As it turns out, if the U.S. Federal Communications Commission asks you not to do something, you should probably not do that thing—particularly when it comes to launching to unapproved satellites into orbit.
This is the lesson currently faced by Swarm Technologies, a startup being fined $900,000 by the FCC for launching four unauthorized satellites into orbit in January. The FCC said the unapproved launch and operation of the company’s SpaceBEEs—teeny, tiny experimental satellites—occurred a month after the agency denied its application for deployment.
What’s more, an investigation into operations by Swarm—which only copped to its unprecedented misdeed after the FCC caught on—also turned up “several unauthorized weather balloon-to-ground station tests and unauthorized tests of its satellite and ground station equipment.”
“Unauthorized deployment and operation of satellites risks satellite collisions and radio frequency interference, threatening critical commercial and government satellite operations,” the FCC said Thursday. “To settle this matter, Swarm Technologies admits that it engaged in these unlawful acts, will implement a five-year compliance plan, and will pay a $900,000 civil penalty.”
The satellites launched in January with the Indian Space Research Organization (ISRO) on its Polar Satellite Launch Vehicle (PSLV). Quartz reported in March that the FCC raised concerns about the size of the satellites, which the agency said were “below the size threshold at which detection by the Space Surveillance Network (SSN) can be considered routine.”
“We accept the decision of the FCC as reflected in its consent decree and appreciate the FCC’s ongoing support for Swarm’s mission,” Swarm co-founder and CEO Sara Spangelo told Gizmodo in a statement by email. “With the recent FCC authorized launch of three new Swarm satellites into low Earth orbit on the latest SpaceX Falcon 9 rocket, we move one step closer to enabling low-cost, space-based connectivity anywhere in the world.”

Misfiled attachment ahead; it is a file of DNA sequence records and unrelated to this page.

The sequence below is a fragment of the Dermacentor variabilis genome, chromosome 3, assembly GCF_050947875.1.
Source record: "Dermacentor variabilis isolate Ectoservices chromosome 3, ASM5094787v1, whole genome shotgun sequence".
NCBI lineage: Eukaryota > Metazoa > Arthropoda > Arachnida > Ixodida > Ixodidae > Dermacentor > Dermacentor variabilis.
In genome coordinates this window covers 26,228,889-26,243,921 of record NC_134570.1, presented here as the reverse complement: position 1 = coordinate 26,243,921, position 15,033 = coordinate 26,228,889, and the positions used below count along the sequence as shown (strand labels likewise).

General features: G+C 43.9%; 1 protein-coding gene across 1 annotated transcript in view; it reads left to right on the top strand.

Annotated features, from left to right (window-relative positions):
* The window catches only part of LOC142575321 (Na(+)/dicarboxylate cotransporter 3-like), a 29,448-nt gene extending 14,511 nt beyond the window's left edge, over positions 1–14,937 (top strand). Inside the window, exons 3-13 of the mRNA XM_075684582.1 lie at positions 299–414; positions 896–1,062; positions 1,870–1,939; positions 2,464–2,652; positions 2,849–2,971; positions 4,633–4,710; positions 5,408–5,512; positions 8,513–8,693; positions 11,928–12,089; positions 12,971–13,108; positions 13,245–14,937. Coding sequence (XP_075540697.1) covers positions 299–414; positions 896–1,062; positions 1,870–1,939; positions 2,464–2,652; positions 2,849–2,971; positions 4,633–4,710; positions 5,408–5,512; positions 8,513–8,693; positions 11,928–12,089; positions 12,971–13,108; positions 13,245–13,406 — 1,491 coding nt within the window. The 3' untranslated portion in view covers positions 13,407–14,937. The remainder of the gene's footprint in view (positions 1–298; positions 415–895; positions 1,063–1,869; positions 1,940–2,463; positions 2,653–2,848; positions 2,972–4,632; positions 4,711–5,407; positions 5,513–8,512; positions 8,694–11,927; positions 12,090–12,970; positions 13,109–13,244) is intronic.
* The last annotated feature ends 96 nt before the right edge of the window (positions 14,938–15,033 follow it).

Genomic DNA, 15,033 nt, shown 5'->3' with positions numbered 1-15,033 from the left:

In August, Spangelo, an alum of Google X, heralded the company’s achievements on Medium in a blog post that pointed to Swarm’s goal of a “future constellation of 100 satellites [that] will solve the problem of low-cost connectivity at a global scale far faster than any other provider, and at a fraction of the price.” Spangelo wrote on Medium again last week that the company had deployed three more satellites on the SpaceX SSO-A on Dec. 3, noting that those three were given the green light by the FCC.
To Swarm’s credit, the FCC said this week that the company hasn’t engaged in any more shady behavior since the agency launched its investigation. But thanks to its bold deployment of illegal satellites in January, the company now has to deal with a fat fine and additional oversight by the FCC.